The bottom line with Lithium Ion batteries is they are smaller, lighter and store more energy than lead acid batteries, which is why they are increasingly popular. Their promise is huge although there remains a price premium.

Lead acid batteries contain lead and acid and are heavy; but they are cheap and well understood. The can be extordinarily dangerous due to the toxicity of the materials and the explosive gasses they give off.  Lithium Ion batteries generally aren’t so toxic but some chemistries can catch fire, presenting different risks.

There are also a range of ways to package and construct Lithium Ion batteries but one of the major differences to lead acid is they are sealed and don’t contain a liquid electrolyte. They are generally packaged as a cylinder (like a D cell battery) but increasingly in a pouch (which looks like a very high tech sandwich bag).

Without getting into a long-winded analysis of the pros and cons of the different chemistries and construction, a great and simple way to compare them is with the following graphs which compare the five most common types of Lithium Ion battery types used today.

These graphs compare the following attributes:

  • Specific energy: the energy per unit of mass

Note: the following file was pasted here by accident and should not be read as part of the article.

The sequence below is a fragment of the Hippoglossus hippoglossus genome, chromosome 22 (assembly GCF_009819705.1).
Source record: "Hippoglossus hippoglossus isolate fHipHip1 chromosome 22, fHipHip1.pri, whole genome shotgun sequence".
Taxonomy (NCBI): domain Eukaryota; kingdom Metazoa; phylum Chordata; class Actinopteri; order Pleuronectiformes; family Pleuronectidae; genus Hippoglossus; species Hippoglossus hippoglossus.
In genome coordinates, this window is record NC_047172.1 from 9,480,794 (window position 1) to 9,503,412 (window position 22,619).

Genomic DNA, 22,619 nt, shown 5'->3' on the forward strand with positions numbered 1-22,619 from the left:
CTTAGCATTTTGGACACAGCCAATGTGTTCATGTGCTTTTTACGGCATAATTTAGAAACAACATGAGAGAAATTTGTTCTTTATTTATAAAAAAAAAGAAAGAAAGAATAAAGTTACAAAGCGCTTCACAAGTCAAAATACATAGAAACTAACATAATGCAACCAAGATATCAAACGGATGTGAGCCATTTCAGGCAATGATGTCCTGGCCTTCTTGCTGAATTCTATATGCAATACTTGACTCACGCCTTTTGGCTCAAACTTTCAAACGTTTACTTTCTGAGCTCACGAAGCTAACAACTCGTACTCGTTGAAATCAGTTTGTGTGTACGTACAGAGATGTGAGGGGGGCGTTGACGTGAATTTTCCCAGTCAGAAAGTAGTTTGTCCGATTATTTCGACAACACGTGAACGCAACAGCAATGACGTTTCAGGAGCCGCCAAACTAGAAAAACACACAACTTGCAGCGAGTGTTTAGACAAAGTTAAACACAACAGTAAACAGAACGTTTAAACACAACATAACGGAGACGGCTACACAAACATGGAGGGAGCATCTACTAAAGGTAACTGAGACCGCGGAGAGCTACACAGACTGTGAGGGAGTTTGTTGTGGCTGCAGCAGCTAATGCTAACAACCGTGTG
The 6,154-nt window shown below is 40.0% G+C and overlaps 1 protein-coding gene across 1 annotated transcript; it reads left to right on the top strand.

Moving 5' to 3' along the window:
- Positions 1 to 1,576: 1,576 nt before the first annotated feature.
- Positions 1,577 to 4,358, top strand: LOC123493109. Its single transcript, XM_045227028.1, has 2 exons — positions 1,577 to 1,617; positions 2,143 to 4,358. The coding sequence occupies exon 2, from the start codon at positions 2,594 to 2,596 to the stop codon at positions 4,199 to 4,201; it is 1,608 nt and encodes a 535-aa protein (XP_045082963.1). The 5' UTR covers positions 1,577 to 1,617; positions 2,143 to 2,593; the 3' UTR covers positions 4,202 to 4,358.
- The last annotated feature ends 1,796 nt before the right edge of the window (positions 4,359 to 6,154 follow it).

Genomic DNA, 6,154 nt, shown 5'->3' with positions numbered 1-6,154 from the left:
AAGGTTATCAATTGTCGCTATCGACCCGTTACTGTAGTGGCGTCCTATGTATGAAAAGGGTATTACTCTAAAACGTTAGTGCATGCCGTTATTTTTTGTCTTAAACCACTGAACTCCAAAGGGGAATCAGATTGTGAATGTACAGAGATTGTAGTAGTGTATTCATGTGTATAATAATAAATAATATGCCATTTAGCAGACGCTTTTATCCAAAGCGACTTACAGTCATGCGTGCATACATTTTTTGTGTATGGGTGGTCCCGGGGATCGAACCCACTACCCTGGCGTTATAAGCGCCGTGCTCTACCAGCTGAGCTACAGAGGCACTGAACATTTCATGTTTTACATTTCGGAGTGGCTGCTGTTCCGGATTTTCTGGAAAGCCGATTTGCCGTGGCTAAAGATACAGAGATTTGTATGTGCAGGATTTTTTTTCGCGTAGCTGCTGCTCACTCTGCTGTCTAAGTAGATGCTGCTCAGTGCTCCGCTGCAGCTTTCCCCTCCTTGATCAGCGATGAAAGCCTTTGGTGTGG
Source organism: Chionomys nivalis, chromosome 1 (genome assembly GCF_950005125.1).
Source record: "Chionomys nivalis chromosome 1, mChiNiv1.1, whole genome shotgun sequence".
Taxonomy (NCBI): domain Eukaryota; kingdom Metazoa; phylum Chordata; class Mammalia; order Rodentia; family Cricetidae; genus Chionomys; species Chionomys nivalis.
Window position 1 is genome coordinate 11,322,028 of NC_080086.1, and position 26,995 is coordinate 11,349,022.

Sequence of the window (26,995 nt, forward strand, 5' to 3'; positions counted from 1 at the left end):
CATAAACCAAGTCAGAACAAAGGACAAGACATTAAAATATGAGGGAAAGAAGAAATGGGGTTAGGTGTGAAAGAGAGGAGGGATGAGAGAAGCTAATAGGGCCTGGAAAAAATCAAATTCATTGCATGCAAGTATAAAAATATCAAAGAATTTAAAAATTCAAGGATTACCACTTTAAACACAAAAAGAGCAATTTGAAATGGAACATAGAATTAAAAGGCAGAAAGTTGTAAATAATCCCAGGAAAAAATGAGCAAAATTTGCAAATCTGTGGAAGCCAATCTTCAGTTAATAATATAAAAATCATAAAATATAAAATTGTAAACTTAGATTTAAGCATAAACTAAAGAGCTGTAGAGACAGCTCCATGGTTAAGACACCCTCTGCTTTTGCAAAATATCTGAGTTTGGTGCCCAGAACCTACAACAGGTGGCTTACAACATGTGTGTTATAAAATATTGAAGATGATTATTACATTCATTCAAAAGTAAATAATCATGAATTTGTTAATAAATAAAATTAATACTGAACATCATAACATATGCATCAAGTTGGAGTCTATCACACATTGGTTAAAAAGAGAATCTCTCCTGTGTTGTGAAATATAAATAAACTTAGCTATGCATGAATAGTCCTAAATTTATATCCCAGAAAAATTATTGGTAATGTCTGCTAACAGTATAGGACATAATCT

• Specific power: the power per unit of mass
  • Safety; the relative danger of a chemistry
  • Cost the relative cost of a chemistry
  • Life span; the relative life expectancy under controlled conditions
  • Performance: the ability of the chemistry to work in a range of conditions

Take a look and you can see that various chemistries offer different pros and cons for different uses. One of the largest users of Lithium Ion batteries in the world is US-based electric car company Tesla. Their Chief Technology Officer was interviewed recently about a new factory they are building which will double the global manufacturing capacity and aims to bring down the cost for both automotive and other uses such as solar support. On Lithium technology, he commented that “Lithium Ion battery technology will dominate for five, maybe ten years”; a strong sign that this genuinely is the leading technology.